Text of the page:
Zeng Guofan 曾国藩 [26 Nov 1811 - 12 Mar 1872]
Zeng Guofan is famous as a Qing military leader who helped put down the Taiping Rebellion. He is an important figure in Chinese history because he was the first to use Western military training to build a new style Chinese army division. The traditional Chinese army training and tactics had proved ineffective against both the Taiping and the European powers. Zeng's division of ‘Hunan Braves’ were recruited from rural areas and he trained them hard. Many came from his native Xiangxiang county. Zeng Guofan hand-picked his officers from among the local scholars, he himself was considered a great Confucian scholar and poet. He instigated a new marine unit that could use the extensive network of waterways to attack and quickly retreat. These tactics held back the Taipings from the central Yangzi area in 1853 (parts of Hunan and Jiangxi). The success of Guofan and his brother Guoquan impressed the Manchu leadership and the force was expanded from the original 20,000 men. As well as reforming the army he sought to modernize civilian rule as well. He realized that the support rather than opposition of the local people was vital to military success.
Li Hongzhang based the ‘Ever Victorious Army’ on Zeng's ‘Hunan Braves’ and eventually with Western aid, the Taipings were defeated. Zeng was rewarded with many high honors by a grateful Manchu emperor. However, the emergence of strong regional leaders such as Guofan led to the period of warlordism that dominated late Qing and the Republican period of Chinese history. Zeng worked with the British General Charles Gordon ➚ on the Shanghai defenses, from whom he learned British military tactics.
Zeng published a proclamation in Central China, full of Confucian doctrine and neatly summarizes the differences between Confucian and Taiping doctrine.
“Since the days of Tang, Yu, and the Three Dynasties, the sages of all ages have been sustaining traditional culture and emphasizing the order of human relationships. Hence, ruler and officials, father and children, high and low, honored and humble, were ordered in their respective positions as hat and shoes which can never be placed upside down. Now, the Yueh [Taiping] bandits steal some dregs of foreign barbarians and adhere to the religion of God; from their fake king and fake ministers down to the soldiers and menial servants, they address one another as brothers, alleging that only Heaven can be called father. Aside from this, all the fathers of the people are brothers and all the mothers are sisters. The farmers cannot cultivate their own fields to pay taxes, because it is said that all the land belongs to the Heavenly King. The merchants cannot do their own business to make profit because it is said that all commodities belong to the Heavenly King. The scholars cannot read the classics of Confucius, but they have others called the doctrines of Jesus and the book of the New Testament.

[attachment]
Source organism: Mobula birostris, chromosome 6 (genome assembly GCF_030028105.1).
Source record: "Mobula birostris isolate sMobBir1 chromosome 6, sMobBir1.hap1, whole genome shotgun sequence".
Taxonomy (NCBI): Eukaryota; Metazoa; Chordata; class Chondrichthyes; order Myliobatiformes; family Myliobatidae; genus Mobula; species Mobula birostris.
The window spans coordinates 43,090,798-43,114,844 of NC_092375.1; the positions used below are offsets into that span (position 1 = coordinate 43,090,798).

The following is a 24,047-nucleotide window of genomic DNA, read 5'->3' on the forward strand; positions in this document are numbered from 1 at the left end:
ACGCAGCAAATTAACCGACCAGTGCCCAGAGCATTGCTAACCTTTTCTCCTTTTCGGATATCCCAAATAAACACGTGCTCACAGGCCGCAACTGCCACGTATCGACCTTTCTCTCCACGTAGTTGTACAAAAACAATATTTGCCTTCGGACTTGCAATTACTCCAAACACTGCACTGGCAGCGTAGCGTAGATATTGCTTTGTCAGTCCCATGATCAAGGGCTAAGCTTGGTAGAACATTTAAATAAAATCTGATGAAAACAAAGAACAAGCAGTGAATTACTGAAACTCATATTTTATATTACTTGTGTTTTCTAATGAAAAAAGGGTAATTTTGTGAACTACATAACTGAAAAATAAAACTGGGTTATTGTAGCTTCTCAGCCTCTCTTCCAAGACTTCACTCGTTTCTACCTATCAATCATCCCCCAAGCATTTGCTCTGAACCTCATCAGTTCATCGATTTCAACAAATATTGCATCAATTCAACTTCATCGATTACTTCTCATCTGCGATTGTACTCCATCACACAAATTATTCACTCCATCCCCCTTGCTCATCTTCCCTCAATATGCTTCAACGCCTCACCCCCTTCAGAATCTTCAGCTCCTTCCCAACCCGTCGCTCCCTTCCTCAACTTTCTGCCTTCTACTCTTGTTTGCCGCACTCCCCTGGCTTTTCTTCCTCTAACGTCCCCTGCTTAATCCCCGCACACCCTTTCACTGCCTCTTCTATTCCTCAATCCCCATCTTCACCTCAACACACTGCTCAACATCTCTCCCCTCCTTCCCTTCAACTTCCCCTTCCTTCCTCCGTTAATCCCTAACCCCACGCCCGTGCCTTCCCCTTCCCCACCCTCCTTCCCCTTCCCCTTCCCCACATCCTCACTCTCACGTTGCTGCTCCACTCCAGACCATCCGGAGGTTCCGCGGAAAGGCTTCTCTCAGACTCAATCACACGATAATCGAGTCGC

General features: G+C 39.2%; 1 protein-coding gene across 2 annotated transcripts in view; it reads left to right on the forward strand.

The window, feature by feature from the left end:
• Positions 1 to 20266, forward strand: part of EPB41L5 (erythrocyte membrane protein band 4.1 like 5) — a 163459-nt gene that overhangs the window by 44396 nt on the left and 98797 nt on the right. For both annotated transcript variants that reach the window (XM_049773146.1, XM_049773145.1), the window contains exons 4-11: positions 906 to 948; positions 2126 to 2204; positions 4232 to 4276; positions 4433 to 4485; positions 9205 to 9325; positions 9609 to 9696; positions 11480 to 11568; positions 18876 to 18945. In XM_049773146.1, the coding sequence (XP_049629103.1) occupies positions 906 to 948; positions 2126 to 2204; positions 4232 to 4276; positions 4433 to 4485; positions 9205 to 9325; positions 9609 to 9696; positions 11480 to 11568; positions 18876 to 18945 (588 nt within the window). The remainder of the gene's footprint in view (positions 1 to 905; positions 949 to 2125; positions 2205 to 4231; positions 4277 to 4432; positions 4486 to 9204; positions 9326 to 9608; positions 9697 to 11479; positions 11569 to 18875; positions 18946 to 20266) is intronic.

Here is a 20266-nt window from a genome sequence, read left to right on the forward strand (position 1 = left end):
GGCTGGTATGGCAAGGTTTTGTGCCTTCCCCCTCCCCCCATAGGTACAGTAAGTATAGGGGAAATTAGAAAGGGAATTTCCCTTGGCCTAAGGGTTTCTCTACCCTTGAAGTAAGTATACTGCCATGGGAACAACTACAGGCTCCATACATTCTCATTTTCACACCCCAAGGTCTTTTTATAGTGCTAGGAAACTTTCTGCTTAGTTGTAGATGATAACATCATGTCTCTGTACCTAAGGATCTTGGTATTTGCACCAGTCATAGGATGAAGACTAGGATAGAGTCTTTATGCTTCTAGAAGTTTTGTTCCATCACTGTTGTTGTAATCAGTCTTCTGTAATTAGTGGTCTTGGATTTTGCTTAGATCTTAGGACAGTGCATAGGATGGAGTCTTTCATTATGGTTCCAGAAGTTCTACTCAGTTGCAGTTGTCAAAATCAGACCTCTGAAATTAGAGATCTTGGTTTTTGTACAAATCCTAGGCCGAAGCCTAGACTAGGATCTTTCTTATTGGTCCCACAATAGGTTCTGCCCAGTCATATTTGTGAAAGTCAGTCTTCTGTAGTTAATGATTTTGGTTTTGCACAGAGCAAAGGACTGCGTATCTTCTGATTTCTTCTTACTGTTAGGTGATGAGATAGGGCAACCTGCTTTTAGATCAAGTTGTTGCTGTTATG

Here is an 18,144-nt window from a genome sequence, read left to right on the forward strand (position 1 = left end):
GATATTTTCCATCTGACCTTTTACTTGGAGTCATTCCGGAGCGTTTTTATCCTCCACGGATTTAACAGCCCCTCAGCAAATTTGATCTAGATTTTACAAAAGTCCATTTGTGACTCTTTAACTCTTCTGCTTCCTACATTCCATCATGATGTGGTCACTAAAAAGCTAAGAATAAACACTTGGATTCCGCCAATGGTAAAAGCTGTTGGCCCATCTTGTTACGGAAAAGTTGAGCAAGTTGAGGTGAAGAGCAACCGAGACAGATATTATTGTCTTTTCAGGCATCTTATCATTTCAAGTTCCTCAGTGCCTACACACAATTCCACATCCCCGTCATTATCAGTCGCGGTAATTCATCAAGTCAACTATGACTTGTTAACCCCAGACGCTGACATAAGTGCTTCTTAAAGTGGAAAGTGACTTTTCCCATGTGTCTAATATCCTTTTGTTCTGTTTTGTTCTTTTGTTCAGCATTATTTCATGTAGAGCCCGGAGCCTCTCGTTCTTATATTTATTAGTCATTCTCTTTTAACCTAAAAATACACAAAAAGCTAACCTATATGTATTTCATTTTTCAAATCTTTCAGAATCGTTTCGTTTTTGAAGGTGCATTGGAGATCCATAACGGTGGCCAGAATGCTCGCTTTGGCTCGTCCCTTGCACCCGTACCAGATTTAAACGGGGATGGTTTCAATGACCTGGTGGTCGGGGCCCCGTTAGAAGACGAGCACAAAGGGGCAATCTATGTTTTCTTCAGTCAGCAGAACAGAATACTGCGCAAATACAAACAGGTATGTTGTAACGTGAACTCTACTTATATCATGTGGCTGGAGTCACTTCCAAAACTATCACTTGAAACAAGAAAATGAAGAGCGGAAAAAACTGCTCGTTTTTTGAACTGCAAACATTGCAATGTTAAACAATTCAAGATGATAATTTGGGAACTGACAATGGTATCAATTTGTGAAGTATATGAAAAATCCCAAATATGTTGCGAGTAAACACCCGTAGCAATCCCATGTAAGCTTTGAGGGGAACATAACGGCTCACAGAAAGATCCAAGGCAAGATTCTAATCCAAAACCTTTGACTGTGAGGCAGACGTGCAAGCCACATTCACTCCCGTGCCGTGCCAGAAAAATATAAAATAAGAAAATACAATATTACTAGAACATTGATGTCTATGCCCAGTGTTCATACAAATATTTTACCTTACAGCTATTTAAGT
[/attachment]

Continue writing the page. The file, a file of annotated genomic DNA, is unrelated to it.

In short, the moral system, ethical relationships, cultural inheritance, and social institutions and laws of the past several thousand years in China are all swept away. This is not only a calamity in our great Qing Dynasty but is, in fact, the most extraordinary disaster since the creation of the universe, and that is what Confucius and Mencius are crying bitterly about in the nether world. How can all those who study books and know the characters sit comfortably with hands in sleeves without doing something about it?”
His role as a minor figure in the Taiping Rebellion is eclipsed by his later influence. Fellow Hunanese Mao Zedong chose Zeng Guofan as his childhood hero. The new style army division of Zeng Guofan served as a model for Mao Zedong's strategy for military training. Chinese armies no longer were built from conscripted part-time militia fighting by rules dating back to the days of Sun Wu's Art of War 2,500 years ago.